Do you remember that scene where Marcus matter-of-factly opens up to Rachel about his erectile disfunction while they're at Madison Square Park? Well, sitting on the bench right next to the pair was Emily Giffin herself. And of course, in her hand and on full display was a new copy of story's sequel, Something Blue. Talk about perfect product placement! We're sure almost every fan was able to catch that.
PolyGram Filmed Entertainment
Irvine made an appearance in both Trainspotting and its sequel, T2 Trainspotting. He cameoed as a drug dealer named Mikey Forrester, who would play an important role in both films. At first, the author was hesitant to have his books turned into movies. But Danny Boyle, who directed both, convinced Irvine to change his mind by writing him a letter, claiming that Andrew Macdonald (the producer) and John Hodge (the screenwriter) were "the two most important Scotsmen since Kenny Dalglish and Alex Ferguson."
MGM/UA Entertainment Co.
The writer actually appeared in one of the more memorable scenes. He was the angry bearded guy at the department store who told Ralphie and Randy: "The line ends here! It begins there!" And the woman right next to him in the Santa line? That was his real wife, Leigh Brown. Bob Clark, one of the screenwriters of the film, also made an appearance as a neighbor named Swede, who popped up during the Leg Lamp scene.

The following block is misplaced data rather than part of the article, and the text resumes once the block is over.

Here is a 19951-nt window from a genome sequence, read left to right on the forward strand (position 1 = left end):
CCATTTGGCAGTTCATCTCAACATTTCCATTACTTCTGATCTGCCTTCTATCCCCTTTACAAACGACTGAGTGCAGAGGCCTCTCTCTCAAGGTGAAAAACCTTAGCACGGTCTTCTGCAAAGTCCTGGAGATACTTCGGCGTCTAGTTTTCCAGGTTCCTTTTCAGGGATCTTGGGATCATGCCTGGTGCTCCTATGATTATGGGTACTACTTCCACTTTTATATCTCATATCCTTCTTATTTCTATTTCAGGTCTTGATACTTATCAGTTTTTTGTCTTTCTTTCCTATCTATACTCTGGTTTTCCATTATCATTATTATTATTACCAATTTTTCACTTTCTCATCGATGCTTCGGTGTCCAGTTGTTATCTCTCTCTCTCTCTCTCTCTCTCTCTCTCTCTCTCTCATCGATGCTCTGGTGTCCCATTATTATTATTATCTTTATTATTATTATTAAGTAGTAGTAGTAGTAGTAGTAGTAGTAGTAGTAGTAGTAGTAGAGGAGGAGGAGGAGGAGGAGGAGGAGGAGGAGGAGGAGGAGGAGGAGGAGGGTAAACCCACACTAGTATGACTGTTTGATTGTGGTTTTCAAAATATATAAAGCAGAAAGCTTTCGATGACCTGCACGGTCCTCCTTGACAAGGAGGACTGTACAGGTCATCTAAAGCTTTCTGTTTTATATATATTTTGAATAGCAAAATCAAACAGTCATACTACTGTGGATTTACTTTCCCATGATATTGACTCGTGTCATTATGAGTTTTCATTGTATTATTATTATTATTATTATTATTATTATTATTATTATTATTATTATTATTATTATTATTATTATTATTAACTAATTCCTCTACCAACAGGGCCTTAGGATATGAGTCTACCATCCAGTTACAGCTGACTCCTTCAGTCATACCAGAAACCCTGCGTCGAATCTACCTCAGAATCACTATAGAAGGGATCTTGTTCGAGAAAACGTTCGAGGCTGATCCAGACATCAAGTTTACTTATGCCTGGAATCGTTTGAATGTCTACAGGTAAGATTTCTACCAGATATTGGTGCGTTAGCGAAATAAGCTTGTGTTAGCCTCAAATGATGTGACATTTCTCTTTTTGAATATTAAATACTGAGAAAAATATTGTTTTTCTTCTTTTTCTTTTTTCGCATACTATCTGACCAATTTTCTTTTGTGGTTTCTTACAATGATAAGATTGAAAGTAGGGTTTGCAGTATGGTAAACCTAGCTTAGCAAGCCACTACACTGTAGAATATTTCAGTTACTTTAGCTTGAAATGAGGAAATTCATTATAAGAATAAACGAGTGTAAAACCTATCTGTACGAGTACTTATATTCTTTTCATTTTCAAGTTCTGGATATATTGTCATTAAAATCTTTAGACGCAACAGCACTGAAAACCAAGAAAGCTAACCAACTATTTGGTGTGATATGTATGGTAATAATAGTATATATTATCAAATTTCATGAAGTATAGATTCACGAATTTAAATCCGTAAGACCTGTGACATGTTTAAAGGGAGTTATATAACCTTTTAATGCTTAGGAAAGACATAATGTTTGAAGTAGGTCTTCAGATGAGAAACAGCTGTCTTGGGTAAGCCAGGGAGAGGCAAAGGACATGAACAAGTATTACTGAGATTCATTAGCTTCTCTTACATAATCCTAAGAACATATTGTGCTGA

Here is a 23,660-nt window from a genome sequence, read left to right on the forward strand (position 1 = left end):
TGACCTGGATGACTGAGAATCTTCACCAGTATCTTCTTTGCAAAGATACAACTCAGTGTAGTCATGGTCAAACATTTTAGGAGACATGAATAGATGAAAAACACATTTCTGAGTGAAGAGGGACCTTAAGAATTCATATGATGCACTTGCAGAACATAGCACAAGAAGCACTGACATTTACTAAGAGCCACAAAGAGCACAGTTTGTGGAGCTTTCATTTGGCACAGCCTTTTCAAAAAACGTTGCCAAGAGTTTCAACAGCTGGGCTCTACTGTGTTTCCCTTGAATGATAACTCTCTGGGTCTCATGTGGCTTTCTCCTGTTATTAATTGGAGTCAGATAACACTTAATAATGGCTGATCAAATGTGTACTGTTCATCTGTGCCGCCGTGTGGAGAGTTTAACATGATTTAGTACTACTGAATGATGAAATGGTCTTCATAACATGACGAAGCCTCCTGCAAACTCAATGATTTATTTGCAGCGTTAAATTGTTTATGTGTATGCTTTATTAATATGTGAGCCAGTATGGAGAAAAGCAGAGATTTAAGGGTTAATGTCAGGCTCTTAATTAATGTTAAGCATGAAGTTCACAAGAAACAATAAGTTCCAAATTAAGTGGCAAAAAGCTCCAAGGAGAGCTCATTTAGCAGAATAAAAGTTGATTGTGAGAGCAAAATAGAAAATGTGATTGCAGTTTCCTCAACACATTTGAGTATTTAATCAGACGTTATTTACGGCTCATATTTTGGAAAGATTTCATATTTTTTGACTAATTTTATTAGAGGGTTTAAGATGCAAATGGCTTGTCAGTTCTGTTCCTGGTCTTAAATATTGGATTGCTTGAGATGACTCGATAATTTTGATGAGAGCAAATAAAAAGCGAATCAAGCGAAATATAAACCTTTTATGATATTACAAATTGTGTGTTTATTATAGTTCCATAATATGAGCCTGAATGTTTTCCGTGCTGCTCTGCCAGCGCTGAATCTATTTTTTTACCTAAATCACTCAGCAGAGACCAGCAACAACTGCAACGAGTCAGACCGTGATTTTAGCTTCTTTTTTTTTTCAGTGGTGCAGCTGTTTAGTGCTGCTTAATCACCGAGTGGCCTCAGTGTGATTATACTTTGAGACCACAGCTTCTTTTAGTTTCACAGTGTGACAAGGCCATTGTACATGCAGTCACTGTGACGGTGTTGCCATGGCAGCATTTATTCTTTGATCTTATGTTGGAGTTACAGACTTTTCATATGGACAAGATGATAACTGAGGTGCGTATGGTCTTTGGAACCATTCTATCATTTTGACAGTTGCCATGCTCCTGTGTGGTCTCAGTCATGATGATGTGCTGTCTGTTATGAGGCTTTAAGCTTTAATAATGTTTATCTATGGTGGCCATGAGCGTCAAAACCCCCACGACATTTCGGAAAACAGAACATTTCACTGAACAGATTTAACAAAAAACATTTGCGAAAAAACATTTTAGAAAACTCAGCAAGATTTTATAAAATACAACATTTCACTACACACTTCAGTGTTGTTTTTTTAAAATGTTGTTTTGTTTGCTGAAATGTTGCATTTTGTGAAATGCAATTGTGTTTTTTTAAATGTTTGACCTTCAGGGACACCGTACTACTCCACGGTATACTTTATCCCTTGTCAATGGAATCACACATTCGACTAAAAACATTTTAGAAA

Fannie, who authored Fried Green Tomatoes at the Whistle Stop Cafe, appeared as the lady who led a self-help group for women. In the scene, she happily told her participants: "You can get that spark back into your marriage!" The author co-wrote the screenplay, which earned her an Academy Award nomination for Best Adapted Screenplay. She's also pretty well-known for being a semi-regular panelist on the game show, Match Game. Her other acting projects include Some of My Best Friends Are..., Five Easy Pieces, Grease, and Crazy in Alabama.
Though the author didn't play a major role in the making of the film, she got to make a quick appearance at the end. Kody said: "I wasn’t involved with the film, but I did get to go to set and meet the cast and some of the crew and I got to be a cameo in the movie, which was really fun to do... Towards the end, when everyone’s saying, 'I’m the DUFF,' I’m one of those people! There’s a clip of me where I’m standing against a wall and I look up and I say, 'I’m the DUFF!' That’s me."